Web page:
However, the performance offered by present microfluidic devices is limited by the interfaces between the microfluidic device and the macroscopic world. Connecting detection units including light sources and other detectors, power sources necessary for any actuators or detectors, and macroscopic amounts of reagent fluid and/or sample fluid to present microfluidic devices is cumbersome—often requiring a lengthy process of trial and error or limiting the use of the microfluidic device to one reagent source, or to one detector, or to a single configuration.
Further, although microfluidic devices themselves can have a small form factor, once they are connected to the systems required for their operation—including voltage sources, macroscopic fluid sources, and detectors—the entire system can become too large to be portable.
There is therefore a need for a system that manipulates fluid to detect target analytes on the microscale while providing flexibility to use any of a variety of desired macroscopic parts—including, for example, reagent reservoirs, voltage systems, detectors, and the like. Such a system would desirably be portable.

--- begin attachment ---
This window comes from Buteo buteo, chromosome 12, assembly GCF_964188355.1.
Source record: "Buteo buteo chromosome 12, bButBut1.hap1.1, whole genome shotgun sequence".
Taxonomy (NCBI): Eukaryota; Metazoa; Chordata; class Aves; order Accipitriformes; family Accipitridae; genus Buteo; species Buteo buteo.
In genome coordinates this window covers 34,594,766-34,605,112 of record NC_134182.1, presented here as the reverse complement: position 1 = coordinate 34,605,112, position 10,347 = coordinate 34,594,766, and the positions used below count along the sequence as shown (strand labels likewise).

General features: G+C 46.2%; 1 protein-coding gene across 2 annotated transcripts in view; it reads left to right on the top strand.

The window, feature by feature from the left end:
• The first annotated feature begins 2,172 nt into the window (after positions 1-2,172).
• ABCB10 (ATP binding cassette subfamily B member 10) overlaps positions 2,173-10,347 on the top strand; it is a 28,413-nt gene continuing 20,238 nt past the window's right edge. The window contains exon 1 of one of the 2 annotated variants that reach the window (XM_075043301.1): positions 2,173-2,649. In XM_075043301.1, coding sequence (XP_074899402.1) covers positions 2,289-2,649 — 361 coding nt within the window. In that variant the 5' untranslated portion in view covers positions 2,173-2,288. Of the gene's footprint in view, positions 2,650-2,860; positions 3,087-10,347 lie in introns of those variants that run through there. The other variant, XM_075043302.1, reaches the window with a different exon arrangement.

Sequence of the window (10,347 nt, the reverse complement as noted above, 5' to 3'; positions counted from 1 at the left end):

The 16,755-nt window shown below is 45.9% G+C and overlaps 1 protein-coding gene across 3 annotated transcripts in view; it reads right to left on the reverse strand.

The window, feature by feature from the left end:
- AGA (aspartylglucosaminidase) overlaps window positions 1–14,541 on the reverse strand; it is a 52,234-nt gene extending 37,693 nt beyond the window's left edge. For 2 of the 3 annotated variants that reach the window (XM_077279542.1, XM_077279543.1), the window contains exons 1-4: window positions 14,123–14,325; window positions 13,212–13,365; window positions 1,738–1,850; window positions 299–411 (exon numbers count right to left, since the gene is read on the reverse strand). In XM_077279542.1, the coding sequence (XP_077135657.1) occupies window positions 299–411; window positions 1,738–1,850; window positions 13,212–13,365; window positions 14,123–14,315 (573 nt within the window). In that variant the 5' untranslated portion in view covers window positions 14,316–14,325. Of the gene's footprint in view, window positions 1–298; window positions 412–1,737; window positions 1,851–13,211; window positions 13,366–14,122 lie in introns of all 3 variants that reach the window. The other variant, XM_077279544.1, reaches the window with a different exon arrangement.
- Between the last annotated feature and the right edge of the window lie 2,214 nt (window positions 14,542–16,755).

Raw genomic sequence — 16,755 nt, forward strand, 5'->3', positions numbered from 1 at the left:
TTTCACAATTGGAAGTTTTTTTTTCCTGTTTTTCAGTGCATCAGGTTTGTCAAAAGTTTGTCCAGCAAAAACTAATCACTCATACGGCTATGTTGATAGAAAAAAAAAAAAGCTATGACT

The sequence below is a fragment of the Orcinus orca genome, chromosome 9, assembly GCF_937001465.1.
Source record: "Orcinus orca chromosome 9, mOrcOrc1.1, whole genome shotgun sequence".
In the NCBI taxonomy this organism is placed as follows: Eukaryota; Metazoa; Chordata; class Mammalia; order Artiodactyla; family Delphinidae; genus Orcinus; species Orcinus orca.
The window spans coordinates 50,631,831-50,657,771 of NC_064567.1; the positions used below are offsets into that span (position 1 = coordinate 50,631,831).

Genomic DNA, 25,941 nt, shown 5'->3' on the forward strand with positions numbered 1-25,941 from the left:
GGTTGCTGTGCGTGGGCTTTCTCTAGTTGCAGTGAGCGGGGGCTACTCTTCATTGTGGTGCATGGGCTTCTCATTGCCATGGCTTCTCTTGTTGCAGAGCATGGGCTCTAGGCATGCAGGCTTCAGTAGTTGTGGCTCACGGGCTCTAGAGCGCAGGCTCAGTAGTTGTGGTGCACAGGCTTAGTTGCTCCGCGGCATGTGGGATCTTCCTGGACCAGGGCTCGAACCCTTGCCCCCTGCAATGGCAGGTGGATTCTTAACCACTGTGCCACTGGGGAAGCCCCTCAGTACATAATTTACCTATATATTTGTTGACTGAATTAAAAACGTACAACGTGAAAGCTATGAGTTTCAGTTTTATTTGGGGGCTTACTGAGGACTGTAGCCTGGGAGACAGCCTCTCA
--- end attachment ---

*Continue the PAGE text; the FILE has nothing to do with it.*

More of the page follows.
According to a first aspect of the present invention, a modular apparatus is provided that includes a reservoir module. The reservoir module includes a fluid manifold base coupled to a plurality of reservoirs. The modular apparatus also includes a microfluidic chip having a plurality of inlets and a separation channel in fluid communication with at least one of the inlets. A seal is positioned between the fluid manifold base and the microfluidic chip to define at least one area of fluidic communication between one of the reservoirs and an inlet. A detection module is positioned within the device to interrogate at least a portion of the separation channel, and an output interface is in communication with the detection module to indicate detection of the target analyte.
According to another aspect of the present invention, a method for resetting a reservoir in a portable device for target analyte detection is provided. A first reservoir is placed in fluid communication with an inlet of a microfluidic chip. The first reservoir is removed from fluid communication with the microfluidic chip. A second reservoir is placed in fluid communication with the inlet of the microfluidic chip. Removing the first reservoir and placing the second reservoir maintains a contiguous fluid stream between an inlet of the microfluidic chip and a separation channel within the chip.